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Wednesday, November 18, 2009

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Humble became part of Exxon as the Standard Oil octopus reassembled itself, like the blown apart pieces of the Terminator. (h/t to The Oil Drum)

Global Forecast: Mass suffering, thanks to Salem's own M. Lee Pelton and the rest of the PGE board

Portland General ElectricThis is Oregon's biggest polluter and biggest contributor to a hellish future for billions of people. Image via Wikipedia

GLOBAL TEMPS SET TO RISE OVER TEN DEGREES BY 2100

Independent, UK - The world is now firmly on course for the worst-case scenario in terms of climate change, with average global temperatures rising by up to 6C (10.8F) by the end of the century, leading scientists said yesterday. Such a rise - which would be much higher nearer the poles - would have cataclysmic and irreversible consequences for the Earth, making large parts of the planet uninhabitable and threatening the basis of human civilization.

We are headed for it, the scientists said, because the carbon dioxide emissions from industry, transport and deforestation which are responsible for warming the atmosphere have increased dramatically since 2002, in a way which no one anticipated, and are now running at treble the annual rate of the 1990s.

Although the 6C rise and its potential disastrous effects have been speculated upon before, this is the first time that scientists have said that society is now on a path to meet it.
Here are the names of the people who would rather that billions suffer than PGE's profits be reduced by so much as a dollar:

Board of Directors
PGE's Board of Directors includes executives in utilities, management, finance and accounting.


Corbin A. McNeill Jr.
Chairman of the Board of Directors, Portland General Electric

John W. Ballantine
Retired executive vice president, First Chicago NBD Corp.

Rodney L. Brown Jr.
Managing Partner, Cascadia Law Group PLLC

David A. Dietzler
Retired Pacific Northwest partner-in-charge of audit practice, KPMG LLP

Kirby A. Dyess
Principal, Austin Capital Management LLC

Peggy Y. Fowler
Retired CEO and president, Portland General Electric

Mark B. Ganz
President and CEO, The Regence Group

Neil J. Nelson
President and CEO, Siltronic Corp.

M. Lee Pelton
President, Willamette University

Jim Piro
President and CEO, Portland General Electric

Robert T.F. Reid
Corporate Director
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Another hopeful sign

It is absolutely depressing these days, and not just because the days are getting shorter and shorter. When the very best that politics offers falls far, far short of even a shadow of a reflection of what sustainability requires of us (and the heads of esteemed universities are climate criminals) it is frightening.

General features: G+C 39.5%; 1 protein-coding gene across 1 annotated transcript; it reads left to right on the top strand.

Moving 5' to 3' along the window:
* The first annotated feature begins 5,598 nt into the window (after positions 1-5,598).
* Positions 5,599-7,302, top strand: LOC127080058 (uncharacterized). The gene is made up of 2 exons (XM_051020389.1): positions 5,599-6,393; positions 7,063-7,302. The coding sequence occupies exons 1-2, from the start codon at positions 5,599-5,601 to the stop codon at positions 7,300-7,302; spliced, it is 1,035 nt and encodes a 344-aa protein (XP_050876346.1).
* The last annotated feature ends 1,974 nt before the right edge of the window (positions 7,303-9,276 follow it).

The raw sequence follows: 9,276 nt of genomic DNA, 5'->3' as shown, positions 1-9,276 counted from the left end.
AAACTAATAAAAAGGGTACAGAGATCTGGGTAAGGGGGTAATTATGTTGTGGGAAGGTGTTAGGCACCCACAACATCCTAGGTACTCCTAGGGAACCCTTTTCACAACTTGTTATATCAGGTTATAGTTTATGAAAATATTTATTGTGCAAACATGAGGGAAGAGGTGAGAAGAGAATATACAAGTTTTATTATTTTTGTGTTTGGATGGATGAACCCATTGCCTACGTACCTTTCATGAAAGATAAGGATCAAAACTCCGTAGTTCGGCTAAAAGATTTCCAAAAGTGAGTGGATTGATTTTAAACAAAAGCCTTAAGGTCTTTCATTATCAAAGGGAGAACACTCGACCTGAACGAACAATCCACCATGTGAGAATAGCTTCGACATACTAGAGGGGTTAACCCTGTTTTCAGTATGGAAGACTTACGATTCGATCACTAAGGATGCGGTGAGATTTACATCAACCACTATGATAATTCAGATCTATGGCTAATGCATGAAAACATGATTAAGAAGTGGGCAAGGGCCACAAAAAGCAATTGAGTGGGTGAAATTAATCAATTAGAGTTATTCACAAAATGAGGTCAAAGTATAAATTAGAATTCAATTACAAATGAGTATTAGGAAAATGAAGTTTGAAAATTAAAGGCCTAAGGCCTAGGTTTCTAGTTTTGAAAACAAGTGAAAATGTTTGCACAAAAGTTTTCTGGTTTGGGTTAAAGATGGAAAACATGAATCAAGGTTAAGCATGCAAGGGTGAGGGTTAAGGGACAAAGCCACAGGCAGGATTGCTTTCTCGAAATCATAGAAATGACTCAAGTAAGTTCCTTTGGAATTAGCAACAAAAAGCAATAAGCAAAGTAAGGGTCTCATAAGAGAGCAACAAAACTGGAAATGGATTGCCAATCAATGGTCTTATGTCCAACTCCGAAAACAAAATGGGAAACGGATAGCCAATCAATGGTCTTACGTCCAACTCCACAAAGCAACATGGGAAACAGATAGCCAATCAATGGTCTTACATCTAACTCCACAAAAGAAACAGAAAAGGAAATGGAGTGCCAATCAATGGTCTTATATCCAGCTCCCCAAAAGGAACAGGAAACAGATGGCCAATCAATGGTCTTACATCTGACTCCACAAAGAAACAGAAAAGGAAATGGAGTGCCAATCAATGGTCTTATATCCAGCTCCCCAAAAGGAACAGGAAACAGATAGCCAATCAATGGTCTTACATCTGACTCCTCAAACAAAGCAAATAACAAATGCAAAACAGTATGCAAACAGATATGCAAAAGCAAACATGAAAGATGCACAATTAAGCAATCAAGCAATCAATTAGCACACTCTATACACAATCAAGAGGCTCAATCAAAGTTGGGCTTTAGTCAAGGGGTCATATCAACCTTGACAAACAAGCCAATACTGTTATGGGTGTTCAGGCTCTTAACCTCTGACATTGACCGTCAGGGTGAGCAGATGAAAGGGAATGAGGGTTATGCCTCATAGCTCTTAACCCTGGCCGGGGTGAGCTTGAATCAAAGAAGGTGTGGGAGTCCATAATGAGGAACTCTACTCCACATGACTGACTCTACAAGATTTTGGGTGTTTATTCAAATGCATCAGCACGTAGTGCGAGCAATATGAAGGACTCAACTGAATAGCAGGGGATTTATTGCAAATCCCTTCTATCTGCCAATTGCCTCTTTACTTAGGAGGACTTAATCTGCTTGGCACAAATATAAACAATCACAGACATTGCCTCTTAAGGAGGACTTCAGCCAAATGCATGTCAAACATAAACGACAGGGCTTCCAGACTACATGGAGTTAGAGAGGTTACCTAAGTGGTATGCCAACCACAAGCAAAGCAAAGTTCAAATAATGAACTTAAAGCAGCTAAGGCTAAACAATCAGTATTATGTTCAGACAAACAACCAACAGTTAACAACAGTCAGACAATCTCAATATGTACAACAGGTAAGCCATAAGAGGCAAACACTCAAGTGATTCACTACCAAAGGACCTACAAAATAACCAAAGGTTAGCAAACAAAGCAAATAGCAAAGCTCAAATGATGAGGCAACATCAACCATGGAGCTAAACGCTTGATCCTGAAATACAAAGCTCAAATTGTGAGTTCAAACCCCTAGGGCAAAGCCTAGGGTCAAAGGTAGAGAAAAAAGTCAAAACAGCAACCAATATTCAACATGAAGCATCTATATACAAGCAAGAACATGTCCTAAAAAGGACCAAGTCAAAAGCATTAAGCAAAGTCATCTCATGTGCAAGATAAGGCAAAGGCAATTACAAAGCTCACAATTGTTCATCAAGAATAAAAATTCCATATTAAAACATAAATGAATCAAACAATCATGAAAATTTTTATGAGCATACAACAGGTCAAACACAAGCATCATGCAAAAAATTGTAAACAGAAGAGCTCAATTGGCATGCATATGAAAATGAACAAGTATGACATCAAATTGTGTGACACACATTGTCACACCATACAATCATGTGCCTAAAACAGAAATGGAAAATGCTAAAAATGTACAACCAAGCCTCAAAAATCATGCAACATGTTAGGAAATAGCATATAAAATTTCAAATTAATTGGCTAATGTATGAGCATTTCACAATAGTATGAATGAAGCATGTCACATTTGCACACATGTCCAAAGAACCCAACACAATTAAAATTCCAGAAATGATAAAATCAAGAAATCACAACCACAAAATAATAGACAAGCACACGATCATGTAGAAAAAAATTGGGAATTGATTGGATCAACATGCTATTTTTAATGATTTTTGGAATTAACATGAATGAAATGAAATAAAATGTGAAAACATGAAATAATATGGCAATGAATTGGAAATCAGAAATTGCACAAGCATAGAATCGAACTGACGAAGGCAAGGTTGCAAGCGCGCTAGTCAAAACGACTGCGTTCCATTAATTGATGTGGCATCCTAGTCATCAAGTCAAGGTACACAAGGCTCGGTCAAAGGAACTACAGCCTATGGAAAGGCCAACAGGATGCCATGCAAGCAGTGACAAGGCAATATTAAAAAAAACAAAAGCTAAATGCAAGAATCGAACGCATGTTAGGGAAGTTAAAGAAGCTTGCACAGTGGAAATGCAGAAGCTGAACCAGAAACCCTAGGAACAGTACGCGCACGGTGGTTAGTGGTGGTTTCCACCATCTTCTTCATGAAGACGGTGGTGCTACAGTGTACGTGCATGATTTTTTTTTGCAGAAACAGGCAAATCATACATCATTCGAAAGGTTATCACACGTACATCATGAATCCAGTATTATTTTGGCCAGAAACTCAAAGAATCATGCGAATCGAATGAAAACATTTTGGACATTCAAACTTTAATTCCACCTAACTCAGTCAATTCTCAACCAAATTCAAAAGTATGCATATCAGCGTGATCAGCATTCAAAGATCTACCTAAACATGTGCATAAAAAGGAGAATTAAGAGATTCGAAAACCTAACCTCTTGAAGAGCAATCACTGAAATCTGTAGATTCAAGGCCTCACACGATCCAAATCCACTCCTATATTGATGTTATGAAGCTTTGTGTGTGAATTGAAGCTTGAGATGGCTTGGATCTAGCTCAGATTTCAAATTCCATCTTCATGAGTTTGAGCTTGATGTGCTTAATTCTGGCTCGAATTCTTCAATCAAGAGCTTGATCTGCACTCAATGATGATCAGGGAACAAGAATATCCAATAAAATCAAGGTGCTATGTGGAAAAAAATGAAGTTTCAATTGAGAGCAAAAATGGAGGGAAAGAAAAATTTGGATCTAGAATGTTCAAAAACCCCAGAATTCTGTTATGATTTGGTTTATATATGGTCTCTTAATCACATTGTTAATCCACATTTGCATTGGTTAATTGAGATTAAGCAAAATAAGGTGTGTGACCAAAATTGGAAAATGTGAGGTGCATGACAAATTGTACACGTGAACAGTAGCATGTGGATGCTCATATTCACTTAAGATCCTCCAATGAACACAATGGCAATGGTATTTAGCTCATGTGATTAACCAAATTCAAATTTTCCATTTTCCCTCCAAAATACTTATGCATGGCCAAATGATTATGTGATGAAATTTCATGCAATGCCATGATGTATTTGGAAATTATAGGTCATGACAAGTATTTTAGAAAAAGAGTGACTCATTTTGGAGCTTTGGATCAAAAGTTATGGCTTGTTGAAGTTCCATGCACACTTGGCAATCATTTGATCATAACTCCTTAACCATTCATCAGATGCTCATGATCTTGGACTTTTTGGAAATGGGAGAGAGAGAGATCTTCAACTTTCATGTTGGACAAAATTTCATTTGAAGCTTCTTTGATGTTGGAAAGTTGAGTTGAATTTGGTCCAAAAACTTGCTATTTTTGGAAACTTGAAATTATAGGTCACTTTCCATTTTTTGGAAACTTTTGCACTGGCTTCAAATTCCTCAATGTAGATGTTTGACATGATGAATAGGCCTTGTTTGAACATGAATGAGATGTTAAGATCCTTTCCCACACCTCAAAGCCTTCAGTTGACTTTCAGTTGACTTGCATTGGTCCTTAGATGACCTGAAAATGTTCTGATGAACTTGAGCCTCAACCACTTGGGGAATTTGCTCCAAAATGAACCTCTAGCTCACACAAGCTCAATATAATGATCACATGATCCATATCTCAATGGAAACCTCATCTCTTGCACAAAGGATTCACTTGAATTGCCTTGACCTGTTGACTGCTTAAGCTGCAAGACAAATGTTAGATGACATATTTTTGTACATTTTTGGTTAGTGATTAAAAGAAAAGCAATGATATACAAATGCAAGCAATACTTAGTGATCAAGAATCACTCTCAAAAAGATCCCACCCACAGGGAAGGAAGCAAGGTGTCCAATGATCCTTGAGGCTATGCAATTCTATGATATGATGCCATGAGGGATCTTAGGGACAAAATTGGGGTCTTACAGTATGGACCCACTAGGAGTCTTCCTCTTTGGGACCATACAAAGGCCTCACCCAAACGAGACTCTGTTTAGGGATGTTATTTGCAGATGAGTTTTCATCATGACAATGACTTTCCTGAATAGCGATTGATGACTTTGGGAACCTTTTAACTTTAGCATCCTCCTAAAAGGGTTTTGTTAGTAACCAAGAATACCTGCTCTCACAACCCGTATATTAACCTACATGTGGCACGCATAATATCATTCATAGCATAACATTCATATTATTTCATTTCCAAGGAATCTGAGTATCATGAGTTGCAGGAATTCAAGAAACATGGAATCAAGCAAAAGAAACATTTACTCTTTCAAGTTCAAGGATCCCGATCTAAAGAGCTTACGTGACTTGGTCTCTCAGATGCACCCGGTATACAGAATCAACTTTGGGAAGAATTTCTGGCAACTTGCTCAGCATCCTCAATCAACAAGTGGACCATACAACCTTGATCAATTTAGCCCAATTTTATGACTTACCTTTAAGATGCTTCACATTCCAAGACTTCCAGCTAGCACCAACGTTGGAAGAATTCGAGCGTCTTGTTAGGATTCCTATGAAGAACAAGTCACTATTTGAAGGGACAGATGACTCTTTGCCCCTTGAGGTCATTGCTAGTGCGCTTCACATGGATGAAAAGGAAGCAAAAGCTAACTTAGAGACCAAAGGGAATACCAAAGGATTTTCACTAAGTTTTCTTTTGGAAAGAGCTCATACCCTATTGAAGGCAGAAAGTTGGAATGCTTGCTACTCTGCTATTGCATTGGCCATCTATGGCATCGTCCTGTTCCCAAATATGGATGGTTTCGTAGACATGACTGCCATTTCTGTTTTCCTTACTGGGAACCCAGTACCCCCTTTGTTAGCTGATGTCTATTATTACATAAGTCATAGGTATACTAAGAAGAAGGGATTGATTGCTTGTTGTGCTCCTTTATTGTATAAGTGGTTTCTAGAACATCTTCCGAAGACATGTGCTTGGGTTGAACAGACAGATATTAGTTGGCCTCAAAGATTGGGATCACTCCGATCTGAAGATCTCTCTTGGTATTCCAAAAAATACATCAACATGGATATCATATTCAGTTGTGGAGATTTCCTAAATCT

So every now and then, it's good to stumble on signs that there is still a lot of creativity out there working on developing practical approaches to things.

The Solution to Boardman Pollution is Conversion, Not Diversion

(h/t to Sightline Institute for the snap.)

Under the "Be Careful What You Wish For" heading comes the ill-conceived plan to stick scrubbers and other emissions reduction devices on the tail end of the Boardman coal-pollution generators (if you look at Boardman realistically, pollution is the main product -- electricity is the much smaller byproduct). The principal issue is that there is no form of CO2 scrubber . . . the carbon starts out as coal, and that's the perfect storage medium for it. But once you burn it, there's no capturing it, and it stays in the atmosphere for up to 1,000 years, destablizing the climate and acidifying the oceans.

Stories like this focus on the direct health effects of all the other nasties emitted along with the CO2 -- but every story fails to mention that these scrubbers and emission controls would cause the plant to produce even more CO2 for every kilowatt. And this is for a plant that's only about 33% efficient to start with (in other words, two-thirds of the energy in the coal is wasted and sent out to heat the atmosphere and only one-third transforms into electricity, which then suffers 8-10% line losses before reaching electric loads -- that's why the plant is really a pollution plant with a small electric byproduct).

The only sane solution is to close the coal burning portion of Boardman ASAP, and replace it with one or two combined-cycle natural gas turbines with heat recovery systems. Such plants can approach 80% efficiency, meriting the name power plants rather than pollution plants, and there is far less CO2 and none of the other nasties (radioactive materials, mercury, sulfer oxides . . . ) emitted either.
coal_boardman.jpg
From the story: Coal-fired power plants still provide about 40 percent of the electricity used in Oregon, about the same amount as comes from hydroelectric dams. Most of the rest comes from natural gas and wind.

But when coal is burned to generate electricity, it releases toxins like sulfur dioxide. Coal plants are also a major source of carbon dioxide, which is the main gas associated with global warming.

Important: Help Salem create an energy strategy

Downtown w:Salem, Oregon from top of w:Oregon ...Image via Wikipedia

Long overdue but all the more welcome as a result.
Help Shape a Community Energy Strategy for Salem!

Tuesday, December 1, 2009, 9:00 a.m. - 4:00 p.m. at the Salem Conference Center

9:00 a.m. - 12:00 p.m. Participate in Sessions on: Solar - Wind - Electric Vehicles
Financial incentives and tools to reduce energy, save costs, and generate jobs

1:00 p.m. - 4:00 p.m. provide input on draft goals and actions for Salem’s Energy Strategy

Free and Open to the Public.
Lunch attendance requires an RSVP.
RSVP by contacting Annie Gorski at 503.588.6178 or agorski@cityofsalem.net.
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